Your Cart

Common Law Crimes

Common law crimes, also known as judge-made crimes or common law offences, are crimes that are not defined by statute but instead have developed over time through judicial decisions and precedents. These crimes are rooted in the common law legal system, which originated in England and has influenced legal systems in many countries, including the United States, Canada, and Australia.

Origins and development: Common law crimes have their roots in English legal history. They developed over centuries as judges made decisions in individual cases and established legal precedents. These decisions were based on common sense, traditional notions of justice, and evolving societal values. As cases accumulated, legal principles emerged that defined what constituted criminal conduct.

Elements and principles: Common law crimes are often defined by their essential elements and legal principles. For example, to be convicted of murder, one typically must have committed the act with malice aforethought, which means a deliberate intent to kill or cause grievous bodily harm. These elements provide a framework for judges and juries to assess whether a crime has been committed.

Flexibility: Common law crimes offer flexibility because they can adapt to changing circumstances and societal norms. Unlike statutory crimes, which require legislative action to change, common law crimes can evolve through court decisions. For example, rulings in high-profile cases can set new standards for what constitutes a particular crime.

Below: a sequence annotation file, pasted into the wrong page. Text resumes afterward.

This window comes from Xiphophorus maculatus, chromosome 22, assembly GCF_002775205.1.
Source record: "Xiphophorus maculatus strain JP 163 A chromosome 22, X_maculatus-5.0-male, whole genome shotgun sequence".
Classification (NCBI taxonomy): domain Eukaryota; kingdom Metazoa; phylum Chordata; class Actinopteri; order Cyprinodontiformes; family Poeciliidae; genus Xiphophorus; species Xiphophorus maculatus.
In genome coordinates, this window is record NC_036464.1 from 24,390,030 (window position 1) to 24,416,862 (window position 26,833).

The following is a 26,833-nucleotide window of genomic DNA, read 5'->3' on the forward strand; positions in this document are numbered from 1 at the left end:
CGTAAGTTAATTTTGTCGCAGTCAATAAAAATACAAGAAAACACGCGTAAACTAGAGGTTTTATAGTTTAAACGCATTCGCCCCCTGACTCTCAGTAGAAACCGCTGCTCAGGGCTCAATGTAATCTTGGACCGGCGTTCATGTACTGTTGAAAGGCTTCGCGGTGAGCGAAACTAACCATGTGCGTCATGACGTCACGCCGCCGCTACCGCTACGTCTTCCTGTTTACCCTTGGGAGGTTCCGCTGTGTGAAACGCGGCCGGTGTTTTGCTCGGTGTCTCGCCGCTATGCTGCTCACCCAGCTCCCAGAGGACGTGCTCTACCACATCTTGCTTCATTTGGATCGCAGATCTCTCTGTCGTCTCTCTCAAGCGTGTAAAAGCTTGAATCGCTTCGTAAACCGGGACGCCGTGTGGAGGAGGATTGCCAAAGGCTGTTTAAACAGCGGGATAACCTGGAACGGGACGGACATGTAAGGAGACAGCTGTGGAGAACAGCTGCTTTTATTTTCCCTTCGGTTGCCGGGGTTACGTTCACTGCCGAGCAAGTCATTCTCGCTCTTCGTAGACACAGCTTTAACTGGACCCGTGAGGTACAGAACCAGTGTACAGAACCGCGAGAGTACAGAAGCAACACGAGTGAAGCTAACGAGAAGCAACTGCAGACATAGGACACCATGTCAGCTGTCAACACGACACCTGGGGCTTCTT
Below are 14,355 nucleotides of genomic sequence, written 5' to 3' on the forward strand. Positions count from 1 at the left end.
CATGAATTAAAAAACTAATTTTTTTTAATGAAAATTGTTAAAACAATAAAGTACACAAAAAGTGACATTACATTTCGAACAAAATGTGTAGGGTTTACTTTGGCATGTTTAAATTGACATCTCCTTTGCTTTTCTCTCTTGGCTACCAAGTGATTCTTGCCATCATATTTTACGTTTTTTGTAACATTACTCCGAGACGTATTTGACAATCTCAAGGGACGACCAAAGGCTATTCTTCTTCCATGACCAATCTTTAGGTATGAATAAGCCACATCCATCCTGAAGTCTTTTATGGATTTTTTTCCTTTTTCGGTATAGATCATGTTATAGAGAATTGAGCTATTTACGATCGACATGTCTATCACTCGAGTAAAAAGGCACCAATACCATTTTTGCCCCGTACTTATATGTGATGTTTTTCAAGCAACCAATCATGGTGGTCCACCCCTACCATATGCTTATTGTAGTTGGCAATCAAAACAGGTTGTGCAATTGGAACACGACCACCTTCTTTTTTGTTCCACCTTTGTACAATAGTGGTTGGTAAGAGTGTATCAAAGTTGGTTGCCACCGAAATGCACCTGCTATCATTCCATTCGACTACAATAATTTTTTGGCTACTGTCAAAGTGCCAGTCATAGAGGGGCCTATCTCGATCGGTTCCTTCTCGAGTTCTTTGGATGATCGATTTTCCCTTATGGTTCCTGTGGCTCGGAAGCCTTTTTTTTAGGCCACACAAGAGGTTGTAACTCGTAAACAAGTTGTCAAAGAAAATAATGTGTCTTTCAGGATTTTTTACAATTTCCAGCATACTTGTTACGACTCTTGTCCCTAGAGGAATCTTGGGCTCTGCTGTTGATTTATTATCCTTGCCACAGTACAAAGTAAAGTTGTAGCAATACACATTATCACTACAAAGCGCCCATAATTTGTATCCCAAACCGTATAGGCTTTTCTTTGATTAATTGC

Integration with statutory law: Many legal systems have integrated common law crimes into statutory law. In such cases, legislatures have passed laws codifying certain offences, which can provide more specific definitions and penalties. However, these statutes often incorporate common law principles as a foundation. For example, the common law crimes of assault and battery have been codified to become the statutory crime of common assault under Section 39 of the Criminal Justice Act 1988.

Challenges: Common law crimes can present challenges in terms of clarity and consistency. Since they rely on judicial decisions, there may be some ambiguity in their definitions, and their application can vary between cases and jurisdictions. This can lead to debates about fairness and predictability in the legal system.

Evolution and modernisation: In modern legal systems, common law crimes often coexist with statutory crimes that address contemporary issues and emerging forms of criminal behaviour, such as cybercrime and environmental offences. Legal systems continually adapt to societal changes by updating and expanding their criminal codes.

Role of precedent: Precedent plays a crucial role in common law crimes. Courts frequently look to previous decisions when determining the outcome of cases. This reliance on precedent helps maintain consistency and predictability in the legal system.

In summary, common law crimes are offences that have evolved over time through judicial decisions and are based on legal principles and traditions. They continue to shape the criminal justice system in many countries, often alongside statutory offences, reflecting a balance between tradition and the need to address contemporary issues. The flexibility of common law crimes allows for adaptation to changing circumstances while relying on established legal principles.

You can learn more about this topic with our Criminal Law notes.

Featured Collection

Our Partners